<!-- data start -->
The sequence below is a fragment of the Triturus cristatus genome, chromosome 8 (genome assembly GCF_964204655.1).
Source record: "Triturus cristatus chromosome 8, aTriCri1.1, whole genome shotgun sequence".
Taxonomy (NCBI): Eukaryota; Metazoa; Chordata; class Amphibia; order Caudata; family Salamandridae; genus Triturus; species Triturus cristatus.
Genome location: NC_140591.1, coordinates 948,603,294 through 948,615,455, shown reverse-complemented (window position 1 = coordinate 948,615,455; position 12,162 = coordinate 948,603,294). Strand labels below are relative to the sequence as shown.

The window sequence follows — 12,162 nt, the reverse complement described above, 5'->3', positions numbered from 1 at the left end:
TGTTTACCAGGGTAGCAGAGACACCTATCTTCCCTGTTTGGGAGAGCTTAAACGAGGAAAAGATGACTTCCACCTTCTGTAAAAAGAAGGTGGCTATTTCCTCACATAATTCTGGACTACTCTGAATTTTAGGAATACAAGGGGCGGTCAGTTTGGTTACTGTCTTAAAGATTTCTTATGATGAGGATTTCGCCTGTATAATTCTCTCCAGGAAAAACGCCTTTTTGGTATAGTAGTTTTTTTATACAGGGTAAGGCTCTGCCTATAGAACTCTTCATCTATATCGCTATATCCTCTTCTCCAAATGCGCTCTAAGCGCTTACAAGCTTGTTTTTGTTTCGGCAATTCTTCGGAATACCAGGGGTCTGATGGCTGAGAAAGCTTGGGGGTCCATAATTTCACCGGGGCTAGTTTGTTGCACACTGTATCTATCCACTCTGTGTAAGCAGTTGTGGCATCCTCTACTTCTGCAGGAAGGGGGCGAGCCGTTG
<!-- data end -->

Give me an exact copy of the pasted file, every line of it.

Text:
The sequence below is a fragment of the Triturus cristatus genome, chromosome 8 (genome assembly GCF_964204655.1).
Source record: "Triturus cristatus chromosome 8, aTriCri1.1, whole genome shotgun sequence".
Taxonomy (NCBI): Eukaryota; Metazoa; Chordata; class Amphibia; order Caudata; family Salamandridae; genus Triturus; species Triturus cristatus.
Genome location: NC_140591.1, coordinates 948,603,294 through 948,615,455, shown reverse-complemented (window position 1 = coordinate 948,615,455; position 12,162 = coordinate 948,603,294). Strand labels below are relative to the sequence as shown.

The window sequence follows — 12,162 nt, the reverse complement described above, 5'->3', positions numbered from 1 at the left end:
TGTTTACCAGGGTAGCAGAGACACCTATCTTCCCTGTTTGGGAGAGCTTAAACGAGGAAAAGATGACTTCCACCTTCTGTAAAAAGAAGGTGGCTATTTCCTCACATAATTCTGGACTACTCTGAATTTTAGGAATACAAGGGGCGGTCAGTTTGGTTACTGTCTTAAAGATTTCTTATGATGAGGATTTCGCCTGTATAATTCTCTCCAGGAAAAACGCCTTTTTGGTATAGTAGTTTTTTTATACAGGGTAAGGCTCTGCCTATAGAACTCTTCATCTATATCGCTATATCCTCTTCTCCAAATGCGCTCTAAGCGCTTACAAGCTTGTTTTTGTTTCGGCAATTCTTCGGAATACCAGGGGTCTGATGGCTGAGAAAGCTTGGGGGTCCATAATTTCACCGGGGCTAGTTTGTTGCACACTGTATCTATCCACTCTGTGTAAGCAGTTGTGGCATCCTCTACTTCTGCAGGAAGGGGGCGAGCCGTTG